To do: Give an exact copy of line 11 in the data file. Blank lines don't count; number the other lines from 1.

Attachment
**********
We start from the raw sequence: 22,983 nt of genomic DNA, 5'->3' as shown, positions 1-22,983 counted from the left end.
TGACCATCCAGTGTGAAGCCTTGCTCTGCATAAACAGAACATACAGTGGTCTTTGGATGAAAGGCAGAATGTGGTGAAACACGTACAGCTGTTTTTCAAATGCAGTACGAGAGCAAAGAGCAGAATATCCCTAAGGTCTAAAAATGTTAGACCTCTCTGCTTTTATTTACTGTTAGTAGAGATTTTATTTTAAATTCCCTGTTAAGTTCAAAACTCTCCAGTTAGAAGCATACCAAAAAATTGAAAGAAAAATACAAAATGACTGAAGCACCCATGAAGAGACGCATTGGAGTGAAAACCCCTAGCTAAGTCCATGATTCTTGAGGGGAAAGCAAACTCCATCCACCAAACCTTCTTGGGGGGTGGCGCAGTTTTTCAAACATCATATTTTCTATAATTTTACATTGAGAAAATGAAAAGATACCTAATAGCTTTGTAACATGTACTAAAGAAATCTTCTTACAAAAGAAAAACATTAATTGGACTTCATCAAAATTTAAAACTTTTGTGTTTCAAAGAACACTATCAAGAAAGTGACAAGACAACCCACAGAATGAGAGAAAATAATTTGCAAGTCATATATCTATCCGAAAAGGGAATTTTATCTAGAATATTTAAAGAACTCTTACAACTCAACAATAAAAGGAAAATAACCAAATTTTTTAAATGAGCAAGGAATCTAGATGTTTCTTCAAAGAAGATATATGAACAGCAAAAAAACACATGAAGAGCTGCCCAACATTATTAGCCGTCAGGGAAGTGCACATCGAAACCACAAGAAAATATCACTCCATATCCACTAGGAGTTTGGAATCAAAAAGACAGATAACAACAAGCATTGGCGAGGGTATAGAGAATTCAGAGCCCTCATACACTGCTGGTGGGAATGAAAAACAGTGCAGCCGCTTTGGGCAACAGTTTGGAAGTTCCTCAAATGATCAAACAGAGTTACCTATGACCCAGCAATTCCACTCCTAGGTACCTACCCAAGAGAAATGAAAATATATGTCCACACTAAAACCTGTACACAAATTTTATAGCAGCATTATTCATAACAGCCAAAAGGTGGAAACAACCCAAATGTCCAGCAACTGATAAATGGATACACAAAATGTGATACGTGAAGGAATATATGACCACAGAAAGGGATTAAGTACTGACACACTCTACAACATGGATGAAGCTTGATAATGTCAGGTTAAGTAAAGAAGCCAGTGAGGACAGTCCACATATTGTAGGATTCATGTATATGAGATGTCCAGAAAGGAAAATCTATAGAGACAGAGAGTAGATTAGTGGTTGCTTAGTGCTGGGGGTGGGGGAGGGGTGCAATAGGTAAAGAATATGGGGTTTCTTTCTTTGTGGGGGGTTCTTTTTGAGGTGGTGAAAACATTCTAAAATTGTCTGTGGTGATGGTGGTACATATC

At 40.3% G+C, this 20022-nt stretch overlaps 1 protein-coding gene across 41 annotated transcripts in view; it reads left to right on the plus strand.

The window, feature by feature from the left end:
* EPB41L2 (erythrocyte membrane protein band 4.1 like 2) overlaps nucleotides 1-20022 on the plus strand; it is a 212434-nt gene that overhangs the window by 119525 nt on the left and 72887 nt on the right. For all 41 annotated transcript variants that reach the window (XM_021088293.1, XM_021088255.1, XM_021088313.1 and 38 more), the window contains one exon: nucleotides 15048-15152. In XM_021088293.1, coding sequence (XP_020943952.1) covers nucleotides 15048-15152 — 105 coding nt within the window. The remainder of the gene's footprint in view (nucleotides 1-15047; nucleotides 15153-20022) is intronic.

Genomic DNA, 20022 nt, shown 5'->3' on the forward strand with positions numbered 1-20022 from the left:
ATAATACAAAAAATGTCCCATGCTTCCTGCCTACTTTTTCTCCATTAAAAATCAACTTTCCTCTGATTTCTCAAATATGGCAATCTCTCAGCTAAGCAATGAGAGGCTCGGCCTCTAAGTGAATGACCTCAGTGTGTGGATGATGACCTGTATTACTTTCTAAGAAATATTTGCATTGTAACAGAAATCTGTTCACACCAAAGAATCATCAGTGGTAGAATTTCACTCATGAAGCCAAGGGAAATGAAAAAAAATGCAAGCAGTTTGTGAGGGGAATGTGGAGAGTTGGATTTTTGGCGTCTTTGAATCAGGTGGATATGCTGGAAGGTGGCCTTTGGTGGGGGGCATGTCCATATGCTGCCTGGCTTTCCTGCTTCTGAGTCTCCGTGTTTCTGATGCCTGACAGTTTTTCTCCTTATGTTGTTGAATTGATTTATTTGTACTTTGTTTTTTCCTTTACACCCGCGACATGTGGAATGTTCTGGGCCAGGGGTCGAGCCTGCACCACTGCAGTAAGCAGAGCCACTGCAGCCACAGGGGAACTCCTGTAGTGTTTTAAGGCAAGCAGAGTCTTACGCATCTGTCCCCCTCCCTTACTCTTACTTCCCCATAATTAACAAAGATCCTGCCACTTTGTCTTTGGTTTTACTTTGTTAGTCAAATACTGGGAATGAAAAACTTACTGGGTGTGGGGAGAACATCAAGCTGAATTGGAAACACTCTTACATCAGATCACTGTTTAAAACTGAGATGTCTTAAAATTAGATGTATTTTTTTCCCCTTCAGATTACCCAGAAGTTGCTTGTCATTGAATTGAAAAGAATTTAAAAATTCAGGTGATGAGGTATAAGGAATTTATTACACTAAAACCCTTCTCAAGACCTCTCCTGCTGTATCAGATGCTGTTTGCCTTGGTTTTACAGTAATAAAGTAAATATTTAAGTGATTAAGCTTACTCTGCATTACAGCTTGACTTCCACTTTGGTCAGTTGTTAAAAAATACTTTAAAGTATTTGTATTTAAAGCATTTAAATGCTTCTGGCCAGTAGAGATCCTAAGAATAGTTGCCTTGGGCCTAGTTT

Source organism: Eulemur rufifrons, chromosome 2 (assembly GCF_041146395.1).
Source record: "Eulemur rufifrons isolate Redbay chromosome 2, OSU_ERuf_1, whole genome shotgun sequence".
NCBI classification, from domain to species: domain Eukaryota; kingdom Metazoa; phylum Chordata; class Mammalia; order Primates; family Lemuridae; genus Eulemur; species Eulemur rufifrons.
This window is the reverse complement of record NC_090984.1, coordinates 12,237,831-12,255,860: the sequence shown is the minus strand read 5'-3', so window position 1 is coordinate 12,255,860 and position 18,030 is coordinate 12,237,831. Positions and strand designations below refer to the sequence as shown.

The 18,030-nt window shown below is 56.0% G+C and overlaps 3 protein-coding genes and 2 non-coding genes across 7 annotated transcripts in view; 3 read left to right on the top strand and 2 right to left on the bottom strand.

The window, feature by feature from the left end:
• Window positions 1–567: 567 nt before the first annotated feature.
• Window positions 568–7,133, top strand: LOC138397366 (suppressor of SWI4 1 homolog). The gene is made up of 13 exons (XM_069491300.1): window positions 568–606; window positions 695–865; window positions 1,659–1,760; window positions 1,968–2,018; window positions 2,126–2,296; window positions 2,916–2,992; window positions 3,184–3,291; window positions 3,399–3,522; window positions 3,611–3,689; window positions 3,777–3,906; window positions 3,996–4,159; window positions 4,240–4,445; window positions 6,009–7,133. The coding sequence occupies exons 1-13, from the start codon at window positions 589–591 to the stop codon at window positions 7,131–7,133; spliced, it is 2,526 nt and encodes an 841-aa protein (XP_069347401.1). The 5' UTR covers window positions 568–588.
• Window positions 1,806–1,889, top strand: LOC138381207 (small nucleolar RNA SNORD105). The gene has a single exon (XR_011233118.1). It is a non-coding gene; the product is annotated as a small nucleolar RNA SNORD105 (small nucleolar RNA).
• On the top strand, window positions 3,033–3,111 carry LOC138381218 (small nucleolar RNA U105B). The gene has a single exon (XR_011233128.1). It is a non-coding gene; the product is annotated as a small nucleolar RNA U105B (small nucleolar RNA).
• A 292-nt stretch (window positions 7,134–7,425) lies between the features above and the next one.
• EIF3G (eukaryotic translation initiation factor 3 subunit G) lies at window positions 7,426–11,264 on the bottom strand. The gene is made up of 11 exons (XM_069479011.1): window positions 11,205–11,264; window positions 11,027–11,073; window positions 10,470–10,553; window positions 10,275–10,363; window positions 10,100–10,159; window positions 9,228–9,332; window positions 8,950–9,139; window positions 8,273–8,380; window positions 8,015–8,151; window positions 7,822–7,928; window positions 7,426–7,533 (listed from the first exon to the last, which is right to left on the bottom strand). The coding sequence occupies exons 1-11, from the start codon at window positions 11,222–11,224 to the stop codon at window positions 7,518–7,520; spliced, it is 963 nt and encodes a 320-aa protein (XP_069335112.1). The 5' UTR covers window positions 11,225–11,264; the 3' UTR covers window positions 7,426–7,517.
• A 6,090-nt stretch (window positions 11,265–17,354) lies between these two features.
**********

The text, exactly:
This window is the reverse complement of record NC_090984.1, coordinates 12,237,831-12,255,860: the sequence shown is the minus strand read 5'-3', so window position 1 is coordinate 12,255,860 and position 18,030 is coordinate 12,237,831. Positions and strand designations below refer to the sequence as shown.